Ex Nihilo…..

From nothing, nothing comes, goes the old saying.The university Summer term has begun and an online course I have taught since 2004, along with it. World Religions in Historical Perspective was its title, now changed to just plain old World Religions, because the thinking is a reference to ‘History’ will scare students away. You see, online courses tend to attract students from many different disciplines. In my experience, only about 10% are History majors and another 10% from the Humanities and Social Sciences. The Sciences and other more practical courses of study are followed by the bulk of my online students. A few years back this course was revised to make it somewhat more non linear,  and coincidentally to make for a friendlier experience for the non historian.

This marks a problem common to all online instruction. Where in the past, a student took a course in an incremental fashion, that is, each course rested on one before, this is no longer the case. Few courses have prerequisites; most float independently about the university sphere. Because students have no experience of the Humanities, it is even more so built on ‘nihil’, nothing.  This necessitated features that teach essay writing and which teach scholarly research habits used in the Humanities, for example. The old (for online teaching) tool of the discussion group is effective to this purpose. But it is effective only where the instructor keeps a close watch and intervenes frequently.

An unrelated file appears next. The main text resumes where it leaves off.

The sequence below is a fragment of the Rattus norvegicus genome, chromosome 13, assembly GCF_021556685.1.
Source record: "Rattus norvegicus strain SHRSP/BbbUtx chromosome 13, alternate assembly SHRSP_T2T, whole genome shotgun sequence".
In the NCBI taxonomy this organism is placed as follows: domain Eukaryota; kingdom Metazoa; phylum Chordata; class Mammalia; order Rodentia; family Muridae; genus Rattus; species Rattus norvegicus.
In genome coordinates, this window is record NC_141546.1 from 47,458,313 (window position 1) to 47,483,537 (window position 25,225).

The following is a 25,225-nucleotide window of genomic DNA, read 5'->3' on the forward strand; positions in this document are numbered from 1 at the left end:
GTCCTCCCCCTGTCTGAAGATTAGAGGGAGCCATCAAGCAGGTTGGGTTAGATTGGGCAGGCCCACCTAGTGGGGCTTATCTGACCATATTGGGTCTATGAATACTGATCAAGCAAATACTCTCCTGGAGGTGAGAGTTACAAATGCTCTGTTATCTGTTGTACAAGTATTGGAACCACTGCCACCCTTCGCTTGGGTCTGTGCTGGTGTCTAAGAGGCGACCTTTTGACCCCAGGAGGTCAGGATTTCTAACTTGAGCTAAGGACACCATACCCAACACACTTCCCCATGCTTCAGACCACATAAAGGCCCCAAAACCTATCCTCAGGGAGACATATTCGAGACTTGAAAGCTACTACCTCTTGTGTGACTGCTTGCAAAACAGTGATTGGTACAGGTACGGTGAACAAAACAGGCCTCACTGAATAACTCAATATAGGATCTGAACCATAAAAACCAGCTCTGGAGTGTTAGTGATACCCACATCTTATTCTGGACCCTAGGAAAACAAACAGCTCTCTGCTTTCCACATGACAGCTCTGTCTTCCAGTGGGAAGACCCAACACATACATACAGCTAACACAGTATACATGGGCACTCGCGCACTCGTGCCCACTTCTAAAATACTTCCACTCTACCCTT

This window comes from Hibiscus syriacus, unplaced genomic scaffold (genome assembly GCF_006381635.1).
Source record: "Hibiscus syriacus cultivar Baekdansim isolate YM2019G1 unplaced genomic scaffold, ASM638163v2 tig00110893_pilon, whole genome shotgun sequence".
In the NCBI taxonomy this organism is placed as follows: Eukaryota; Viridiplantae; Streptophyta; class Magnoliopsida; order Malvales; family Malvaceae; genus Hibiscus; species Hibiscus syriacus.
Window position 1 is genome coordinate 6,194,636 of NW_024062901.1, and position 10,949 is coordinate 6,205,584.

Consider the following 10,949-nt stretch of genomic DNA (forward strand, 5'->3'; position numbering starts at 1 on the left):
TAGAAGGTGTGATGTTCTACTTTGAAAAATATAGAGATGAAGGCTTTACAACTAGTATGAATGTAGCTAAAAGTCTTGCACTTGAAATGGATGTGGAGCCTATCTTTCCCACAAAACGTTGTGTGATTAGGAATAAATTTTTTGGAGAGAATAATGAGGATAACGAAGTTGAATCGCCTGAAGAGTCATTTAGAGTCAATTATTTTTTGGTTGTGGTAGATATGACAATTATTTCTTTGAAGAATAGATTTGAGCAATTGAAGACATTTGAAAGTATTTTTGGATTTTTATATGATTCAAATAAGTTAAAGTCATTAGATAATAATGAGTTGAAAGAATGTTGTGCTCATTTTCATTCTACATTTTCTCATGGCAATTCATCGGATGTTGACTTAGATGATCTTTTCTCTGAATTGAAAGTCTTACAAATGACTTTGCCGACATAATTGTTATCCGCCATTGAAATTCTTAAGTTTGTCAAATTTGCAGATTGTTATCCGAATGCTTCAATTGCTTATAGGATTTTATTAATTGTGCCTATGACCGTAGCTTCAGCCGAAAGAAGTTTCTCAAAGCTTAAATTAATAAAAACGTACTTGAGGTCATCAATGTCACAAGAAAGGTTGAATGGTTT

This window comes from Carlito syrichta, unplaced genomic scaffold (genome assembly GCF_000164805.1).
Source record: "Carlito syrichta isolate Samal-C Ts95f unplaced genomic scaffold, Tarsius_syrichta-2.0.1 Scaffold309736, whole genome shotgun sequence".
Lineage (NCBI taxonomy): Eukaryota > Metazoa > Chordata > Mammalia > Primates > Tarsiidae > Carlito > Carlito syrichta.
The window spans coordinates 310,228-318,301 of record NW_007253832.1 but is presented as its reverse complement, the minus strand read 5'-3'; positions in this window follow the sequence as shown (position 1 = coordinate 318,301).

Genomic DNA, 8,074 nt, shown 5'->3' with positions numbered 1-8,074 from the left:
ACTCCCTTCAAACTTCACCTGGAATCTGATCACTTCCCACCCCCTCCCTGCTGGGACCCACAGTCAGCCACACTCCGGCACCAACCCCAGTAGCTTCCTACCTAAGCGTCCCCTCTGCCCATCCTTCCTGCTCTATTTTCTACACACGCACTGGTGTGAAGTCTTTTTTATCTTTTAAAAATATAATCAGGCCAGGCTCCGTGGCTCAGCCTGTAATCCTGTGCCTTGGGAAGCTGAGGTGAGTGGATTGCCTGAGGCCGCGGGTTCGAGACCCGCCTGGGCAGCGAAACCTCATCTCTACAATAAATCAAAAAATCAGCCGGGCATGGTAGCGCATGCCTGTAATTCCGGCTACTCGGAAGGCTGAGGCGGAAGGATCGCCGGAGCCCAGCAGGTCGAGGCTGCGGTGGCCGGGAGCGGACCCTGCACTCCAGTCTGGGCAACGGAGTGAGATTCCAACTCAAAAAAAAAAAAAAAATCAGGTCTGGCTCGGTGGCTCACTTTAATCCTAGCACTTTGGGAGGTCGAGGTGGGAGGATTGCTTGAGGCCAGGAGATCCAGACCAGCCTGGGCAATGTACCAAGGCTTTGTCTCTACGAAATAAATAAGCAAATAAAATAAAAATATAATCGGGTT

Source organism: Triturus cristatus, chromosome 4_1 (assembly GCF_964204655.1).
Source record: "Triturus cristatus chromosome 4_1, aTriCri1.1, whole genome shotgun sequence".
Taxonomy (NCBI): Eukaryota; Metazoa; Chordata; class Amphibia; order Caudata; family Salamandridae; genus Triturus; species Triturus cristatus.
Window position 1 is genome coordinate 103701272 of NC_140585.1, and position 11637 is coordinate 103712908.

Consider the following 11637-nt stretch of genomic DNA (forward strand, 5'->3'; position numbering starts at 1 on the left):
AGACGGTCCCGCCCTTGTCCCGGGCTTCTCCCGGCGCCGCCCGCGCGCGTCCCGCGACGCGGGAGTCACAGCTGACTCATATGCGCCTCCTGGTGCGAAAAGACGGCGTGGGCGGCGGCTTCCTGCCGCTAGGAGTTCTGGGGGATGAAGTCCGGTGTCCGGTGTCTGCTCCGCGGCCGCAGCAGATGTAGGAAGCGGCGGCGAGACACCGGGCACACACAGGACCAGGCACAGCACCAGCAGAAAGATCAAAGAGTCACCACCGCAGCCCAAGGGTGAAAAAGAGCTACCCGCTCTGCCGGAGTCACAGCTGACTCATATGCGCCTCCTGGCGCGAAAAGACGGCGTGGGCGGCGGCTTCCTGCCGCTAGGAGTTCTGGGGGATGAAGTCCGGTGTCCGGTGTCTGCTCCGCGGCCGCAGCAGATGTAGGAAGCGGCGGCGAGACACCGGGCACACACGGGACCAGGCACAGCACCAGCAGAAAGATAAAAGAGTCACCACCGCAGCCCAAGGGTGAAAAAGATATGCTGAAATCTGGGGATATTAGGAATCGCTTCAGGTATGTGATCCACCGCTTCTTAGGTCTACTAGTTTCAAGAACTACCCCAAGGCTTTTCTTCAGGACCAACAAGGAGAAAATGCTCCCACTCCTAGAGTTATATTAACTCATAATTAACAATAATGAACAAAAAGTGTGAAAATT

In a face to face discussion in a real time classroom, the free flow of ideas is paramount. This is essential in an online environment too, but there other equally important facets here. One of these is to encourage and require students to back up their statements with evidence, and with evidence gleaned from scholarly sources, not through random Google searches of the Net. Focus is important too, and must be encouraged in discussion groups. It is here that students learn to think as scholars before they receive a grade. This could also be taught in the comments made on essays, but that is after the disaster. Discussions allow disaster to be prevented.

By discussions, I mean a forum where a question is posed, and students post answers there, but not in real time as in a chat room. This allows for each person posting to read and reflect and post a carefully considered reply, or new idea – all based on evidence as they have time to do some research and editing of their posts. These discussions are time limited – usually to a week (though most students post in the last half hour it seems).

This simple technique replaces ‘nothing’ with ‘something’ and we are off to the races!

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About notlimey

I paint with words Poetry and prose I teach online and write about online teaching
This entry was posted in Distance education, teaching online, technology in teaching, Uncategorized. Bookmark the permalink.

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